The late comedian Bill Hicks is renowned by the left as a truth-teller about America-
The problem with this is that what Hicks was marketing, angry left-wing rebellion, was the biggest selling consumer product of the last 50 years. He was himself both a product marketed, and despite his strenuous denial, an excellent and sophisticated marketer.
In the past possession of goods, even one as basic as food, was a status marker. Fat was good; only rich people could afford to eat enough to be fat. Later leisure time came to be more prestigious, but the 40-hour work week and vacation time made that a little less true. Cars and houses are still status symbols, but even the less affluent can afford nice cars and big houses, although not in the best neighborhoods.
Education is a kind of status symbol. Upper-middle class leftists like to attend expensive northeastern colleges normal people haven’t heard of, like Bennington. This is of course as much about acquiring attitudes and exclusivity as anything else.
If everybody can have something, it can’t confer status. This exclusivity can be imaginary though. If a product must be used publicly, such as clothing, vehicles, or dining, the user might see a person with whom he does not wish to share the status consuming it. Fashion often filters from the hip to the unhip, requiring the unhip to come up with something new, a never-ending quest.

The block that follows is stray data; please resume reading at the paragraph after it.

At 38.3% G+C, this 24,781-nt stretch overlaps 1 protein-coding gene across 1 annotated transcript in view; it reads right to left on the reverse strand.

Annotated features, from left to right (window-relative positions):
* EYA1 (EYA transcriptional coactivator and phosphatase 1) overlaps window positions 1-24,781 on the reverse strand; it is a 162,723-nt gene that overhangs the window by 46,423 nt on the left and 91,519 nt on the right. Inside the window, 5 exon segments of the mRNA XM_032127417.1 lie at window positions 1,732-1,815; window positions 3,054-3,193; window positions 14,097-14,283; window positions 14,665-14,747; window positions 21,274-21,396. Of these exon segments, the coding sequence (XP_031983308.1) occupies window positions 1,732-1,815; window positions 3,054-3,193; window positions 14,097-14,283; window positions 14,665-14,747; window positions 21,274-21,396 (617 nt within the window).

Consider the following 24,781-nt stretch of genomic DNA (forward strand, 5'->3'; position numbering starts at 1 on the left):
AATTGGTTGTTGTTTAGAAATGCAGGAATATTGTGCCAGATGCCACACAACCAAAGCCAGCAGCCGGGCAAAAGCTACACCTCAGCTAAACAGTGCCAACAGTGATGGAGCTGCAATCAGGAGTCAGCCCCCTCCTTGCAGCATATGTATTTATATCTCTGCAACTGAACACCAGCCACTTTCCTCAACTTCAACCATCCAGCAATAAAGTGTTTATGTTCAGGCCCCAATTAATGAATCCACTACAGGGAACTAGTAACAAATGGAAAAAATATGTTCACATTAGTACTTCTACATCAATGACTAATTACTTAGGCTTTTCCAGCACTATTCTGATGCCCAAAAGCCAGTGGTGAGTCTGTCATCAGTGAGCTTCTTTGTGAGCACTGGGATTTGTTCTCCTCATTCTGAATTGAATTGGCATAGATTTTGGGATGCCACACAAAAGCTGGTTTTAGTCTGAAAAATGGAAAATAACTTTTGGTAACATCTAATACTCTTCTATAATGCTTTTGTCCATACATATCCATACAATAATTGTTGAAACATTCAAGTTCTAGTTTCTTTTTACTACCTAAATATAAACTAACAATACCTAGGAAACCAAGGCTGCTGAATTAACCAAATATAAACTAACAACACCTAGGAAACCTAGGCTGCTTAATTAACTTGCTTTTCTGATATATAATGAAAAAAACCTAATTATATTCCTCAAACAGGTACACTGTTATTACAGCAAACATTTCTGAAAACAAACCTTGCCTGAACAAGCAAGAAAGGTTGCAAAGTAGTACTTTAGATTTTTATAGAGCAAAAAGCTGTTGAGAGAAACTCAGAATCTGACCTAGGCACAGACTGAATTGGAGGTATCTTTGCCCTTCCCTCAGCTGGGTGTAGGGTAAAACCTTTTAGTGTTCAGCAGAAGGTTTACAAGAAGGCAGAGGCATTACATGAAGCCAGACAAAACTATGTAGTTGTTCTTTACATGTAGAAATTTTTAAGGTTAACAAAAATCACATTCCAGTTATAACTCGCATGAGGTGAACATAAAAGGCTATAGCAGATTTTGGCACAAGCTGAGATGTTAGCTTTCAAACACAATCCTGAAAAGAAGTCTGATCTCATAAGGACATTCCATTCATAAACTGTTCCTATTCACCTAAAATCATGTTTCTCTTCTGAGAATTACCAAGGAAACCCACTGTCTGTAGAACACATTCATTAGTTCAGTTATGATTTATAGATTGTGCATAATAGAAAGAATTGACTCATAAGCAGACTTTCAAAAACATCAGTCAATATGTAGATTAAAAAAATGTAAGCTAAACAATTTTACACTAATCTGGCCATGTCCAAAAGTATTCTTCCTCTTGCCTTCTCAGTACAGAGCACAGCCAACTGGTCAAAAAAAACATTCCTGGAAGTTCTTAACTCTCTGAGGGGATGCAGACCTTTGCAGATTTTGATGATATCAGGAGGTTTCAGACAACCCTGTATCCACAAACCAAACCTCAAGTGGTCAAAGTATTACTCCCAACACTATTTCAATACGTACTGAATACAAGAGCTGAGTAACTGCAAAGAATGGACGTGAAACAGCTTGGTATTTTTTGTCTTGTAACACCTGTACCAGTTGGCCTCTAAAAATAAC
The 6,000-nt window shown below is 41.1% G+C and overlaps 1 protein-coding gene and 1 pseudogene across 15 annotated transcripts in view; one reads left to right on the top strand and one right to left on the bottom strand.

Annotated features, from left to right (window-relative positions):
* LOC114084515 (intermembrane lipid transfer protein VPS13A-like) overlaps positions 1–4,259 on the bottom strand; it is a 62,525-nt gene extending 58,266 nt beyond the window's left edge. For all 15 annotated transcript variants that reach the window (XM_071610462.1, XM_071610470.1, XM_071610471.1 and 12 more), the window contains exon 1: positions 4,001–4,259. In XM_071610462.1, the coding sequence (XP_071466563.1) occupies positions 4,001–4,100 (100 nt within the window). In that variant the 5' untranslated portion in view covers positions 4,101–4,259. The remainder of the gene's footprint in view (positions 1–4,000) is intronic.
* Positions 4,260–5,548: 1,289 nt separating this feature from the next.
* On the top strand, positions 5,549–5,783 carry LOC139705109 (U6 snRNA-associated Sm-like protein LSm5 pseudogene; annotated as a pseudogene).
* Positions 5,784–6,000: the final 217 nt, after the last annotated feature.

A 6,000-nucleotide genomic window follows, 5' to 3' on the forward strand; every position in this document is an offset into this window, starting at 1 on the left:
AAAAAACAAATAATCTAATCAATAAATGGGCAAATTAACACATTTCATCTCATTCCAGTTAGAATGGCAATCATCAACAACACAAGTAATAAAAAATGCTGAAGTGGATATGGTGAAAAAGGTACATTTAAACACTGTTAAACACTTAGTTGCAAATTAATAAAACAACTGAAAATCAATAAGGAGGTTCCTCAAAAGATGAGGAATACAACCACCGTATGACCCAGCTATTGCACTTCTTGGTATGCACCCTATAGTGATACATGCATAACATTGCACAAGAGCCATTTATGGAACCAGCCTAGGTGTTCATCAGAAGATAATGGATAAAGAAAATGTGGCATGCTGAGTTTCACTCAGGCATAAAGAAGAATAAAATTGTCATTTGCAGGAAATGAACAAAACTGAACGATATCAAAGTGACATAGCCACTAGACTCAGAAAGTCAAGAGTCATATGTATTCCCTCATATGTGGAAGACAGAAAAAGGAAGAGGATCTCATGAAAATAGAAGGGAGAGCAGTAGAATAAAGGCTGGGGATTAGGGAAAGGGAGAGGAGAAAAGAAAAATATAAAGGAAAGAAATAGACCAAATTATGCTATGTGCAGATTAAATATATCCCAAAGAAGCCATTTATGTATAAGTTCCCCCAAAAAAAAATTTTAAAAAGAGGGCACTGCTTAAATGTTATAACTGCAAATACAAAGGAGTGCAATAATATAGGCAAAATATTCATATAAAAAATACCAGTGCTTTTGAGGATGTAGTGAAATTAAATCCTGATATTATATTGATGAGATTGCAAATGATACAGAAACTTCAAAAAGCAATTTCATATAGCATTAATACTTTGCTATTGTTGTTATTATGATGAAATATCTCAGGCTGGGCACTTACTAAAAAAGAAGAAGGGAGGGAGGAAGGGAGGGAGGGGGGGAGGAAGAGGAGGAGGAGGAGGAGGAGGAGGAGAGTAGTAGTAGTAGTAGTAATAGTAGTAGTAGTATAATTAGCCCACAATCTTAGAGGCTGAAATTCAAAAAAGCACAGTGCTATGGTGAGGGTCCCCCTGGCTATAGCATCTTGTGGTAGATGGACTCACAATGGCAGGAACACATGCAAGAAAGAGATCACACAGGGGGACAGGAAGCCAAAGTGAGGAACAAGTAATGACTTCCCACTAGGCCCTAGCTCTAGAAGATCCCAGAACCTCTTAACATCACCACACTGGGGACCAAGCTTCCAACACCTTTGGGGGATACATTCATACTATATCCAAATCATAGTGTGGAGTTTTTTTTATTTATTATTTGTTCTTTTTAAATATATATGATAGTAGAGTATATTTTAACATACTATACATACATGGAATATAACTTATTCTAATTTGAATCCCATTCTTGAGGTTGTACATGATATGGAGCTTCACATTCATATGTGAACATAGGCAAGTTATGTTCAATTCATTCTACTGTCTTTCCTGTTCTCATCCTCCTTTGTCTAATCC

If the product can be consumed privately, however, this issue never comes up. The consumer never needs to face the idea that this product is not the provenance of a special few. This applies to TV, radio, the internet, and books, although for our purposes it’s the first three.
When a person with a leftist identification- they are often called SWPLs, sometimes DWLs, or possibly less complimentary names- watches Jon Stewart or Stephen Colbert, or reads Andrew Sullivan or the Daily Kos, he is told he is one of the special ones, one of the ones who gets it, who isn’t bamboozled by the big corporate media, the crazy preachers, or the repressed hypocrites. These products aren’t mean to sway the undecided, any more than to convert the apostates; they are meant to foster a sense of solidarity, unity, and exclusivity.